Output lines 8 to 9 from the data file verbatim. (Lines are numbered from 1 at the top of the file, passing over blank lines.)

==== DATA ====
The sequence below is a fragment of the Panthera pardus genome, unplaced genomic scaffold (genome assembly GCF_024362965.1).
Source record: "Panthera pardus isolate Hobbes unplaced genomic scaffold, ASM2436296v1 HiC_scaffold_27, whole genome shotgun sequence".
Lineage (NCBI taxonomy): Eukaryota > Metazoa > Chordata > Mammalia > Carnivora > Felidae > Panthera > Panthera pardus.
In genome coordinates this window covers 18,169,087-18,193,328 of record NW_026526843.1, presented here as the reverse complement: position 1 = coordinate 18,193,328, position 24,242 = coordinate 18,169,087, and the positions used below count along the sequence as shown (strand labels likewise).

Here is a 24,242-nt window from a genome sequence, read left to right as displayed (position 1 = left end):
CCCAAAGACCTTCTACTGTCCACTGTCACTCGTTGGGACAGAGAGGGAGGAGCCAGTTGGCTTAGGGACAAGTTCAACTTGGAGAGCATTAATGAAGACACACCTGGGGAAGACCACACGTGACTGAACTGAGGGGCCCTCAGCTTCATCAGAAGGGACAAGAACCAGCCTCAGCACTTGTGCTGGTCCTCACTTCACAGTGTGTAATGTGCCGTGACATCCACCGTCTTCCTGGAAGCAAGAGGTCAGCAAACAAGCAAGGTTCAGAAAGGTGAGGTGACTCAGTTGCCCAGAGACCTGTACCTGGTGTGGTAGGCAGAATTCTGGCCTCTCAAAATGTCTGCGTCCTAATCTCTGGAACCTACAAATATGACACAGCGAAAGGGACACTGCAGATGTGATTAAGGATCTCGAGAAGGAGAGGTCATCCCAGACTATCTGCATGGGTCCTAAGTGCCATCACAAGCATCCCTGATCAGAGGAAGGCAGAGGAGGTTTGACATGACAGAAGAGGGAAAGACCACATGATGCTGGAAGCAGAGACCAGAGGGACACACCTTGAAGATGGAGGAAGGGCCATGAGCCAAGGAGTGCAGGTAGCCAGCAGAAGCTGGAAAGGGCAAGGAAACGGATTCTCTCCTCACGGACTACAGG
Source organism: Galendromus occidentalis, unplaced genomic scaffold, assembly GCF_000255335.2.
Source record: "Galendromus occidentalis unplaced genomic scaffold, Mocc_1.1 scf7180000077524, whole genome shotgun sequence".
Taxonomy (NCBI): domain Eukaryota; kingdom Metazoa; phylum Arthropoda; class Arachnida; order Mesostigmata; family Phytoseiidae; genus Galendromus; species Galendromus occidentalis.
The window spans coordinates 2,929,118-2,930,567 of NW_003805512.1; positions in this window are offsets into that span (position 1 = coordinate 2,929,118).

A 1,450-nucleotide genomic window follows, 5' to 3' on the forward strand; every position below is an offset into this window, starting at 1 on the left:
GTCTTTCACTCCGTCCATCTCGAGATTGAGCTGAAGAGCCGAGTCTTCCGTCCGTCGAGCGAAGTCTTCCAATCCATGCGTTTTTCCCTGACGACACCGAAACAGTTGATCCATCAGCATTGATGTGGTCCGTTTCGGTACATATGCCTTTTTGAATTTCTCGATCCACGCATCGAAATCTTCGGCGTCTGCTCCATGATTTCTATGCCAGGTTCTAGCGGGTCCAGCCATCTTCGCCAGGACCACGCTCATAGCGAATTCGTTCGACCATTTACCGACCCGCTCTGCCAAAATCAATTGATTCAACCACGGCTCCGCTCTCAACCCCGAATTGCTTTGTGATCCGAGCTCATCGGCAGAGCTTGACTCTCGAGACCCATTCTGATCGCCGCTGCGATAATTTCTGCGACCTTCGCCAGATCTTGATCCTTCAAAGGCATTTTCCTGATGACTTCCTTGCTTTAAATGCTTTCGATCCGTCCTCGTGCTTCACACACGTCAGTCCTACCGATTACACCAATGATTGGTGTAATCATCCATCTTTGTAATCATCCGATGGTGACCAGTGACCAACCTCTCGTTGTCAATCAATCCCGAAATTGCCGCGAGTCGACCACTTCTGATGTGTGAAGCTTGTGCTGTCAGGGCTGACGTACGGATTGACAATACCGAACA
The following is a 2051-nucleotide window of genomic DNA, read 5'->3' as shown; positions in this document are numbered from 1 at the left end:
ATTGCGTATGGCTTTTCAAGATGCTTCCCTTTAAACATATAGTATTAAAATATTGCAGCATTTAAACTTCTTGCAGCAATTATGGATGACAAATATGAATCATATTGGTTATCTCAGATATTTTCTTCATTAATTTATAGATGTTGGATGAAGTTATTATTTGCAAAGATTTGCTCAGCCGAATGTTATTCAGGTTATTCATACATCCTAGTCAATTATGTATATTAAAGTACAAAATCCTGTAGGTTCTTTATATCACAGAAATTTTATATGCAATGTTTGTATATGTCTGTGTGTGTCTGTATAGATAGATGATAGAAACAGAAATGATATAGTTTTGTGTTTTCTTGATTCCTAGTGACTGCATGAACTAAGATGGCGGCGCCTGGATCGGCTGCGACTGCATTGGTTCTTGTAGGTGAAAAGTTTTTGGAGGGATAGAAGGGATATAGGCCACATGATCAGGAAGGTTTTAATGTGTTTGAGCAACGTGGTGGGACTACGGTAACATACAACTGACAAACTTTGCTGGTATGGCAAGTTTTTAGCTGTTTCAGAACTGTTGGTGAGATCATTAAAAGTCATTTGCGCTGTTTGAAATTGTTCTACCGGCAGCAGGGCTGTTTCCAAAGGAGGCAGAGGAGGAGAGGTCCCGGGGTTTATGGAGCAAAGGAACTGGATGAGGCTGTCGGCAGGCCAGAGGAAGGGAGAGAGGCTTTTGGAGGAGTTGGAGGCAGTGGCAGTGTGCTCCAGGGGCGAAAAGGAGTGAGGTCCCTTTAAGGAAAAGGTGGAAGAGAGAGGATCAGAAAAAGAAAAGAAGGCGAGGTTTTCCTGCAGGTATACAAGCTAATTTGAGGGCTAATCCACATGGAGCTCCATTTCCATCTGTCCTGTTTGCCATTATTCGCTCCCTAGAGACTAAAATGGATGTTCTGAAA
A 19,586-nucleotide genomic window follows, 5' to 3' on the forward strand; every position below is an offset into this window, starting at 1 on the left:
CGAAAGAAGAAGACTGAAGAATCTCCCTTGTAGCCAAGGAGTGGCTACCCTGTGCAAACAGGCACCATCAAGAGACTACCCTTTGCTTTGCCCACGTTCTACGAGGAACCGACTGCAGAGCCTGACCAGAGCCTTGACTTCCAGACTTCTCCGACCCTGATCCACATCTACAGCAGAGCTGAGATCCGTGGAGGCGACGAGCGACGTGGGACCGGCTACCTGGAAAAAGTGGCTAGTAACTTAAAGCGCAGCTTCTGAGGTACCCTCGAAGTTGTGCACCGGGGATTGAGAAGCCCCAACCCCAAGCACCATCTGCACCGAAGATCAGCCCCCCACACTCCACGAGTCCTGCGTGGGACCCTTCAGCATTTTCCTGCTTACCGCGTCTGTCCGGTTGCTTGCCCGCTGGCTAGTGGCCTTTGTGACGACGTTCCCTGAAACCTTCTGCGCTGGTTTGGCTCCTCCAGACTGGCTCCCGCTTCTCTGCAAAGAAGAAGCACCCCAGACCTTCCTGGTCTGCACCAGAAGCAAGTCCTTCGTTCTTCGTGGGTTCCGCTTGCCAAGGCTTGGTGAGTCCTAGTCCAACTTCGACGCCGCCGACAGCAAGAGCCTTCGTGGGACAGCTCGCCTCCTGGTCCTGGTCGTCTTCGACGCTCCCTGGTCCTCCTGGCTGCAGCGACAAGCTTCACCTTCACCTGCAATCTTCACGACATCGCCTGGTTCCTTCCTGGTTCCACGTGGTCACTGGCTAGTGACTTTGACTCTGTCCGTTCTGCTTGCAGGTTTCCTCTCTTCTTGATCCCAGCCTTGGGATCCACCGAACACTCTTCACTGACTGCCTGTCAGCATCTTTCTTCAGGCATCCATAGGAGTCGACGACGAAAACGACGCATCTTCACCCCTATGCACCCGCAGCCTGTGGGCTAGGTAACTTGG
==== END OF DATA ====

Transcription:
Source record: "Galendromus occidentalis unplaced genomic scaffold, Mocc_1.1 scf7180000077524, whole genome shotgun sequence".
Taxonomy (NCBI): domain Eukaryota; kingdom Metazoa; phylum Arthropoda; class Arachnida; order Mesostigmata; family Phytoseiidae; genus Galendromus; species Galendromus occidentalis.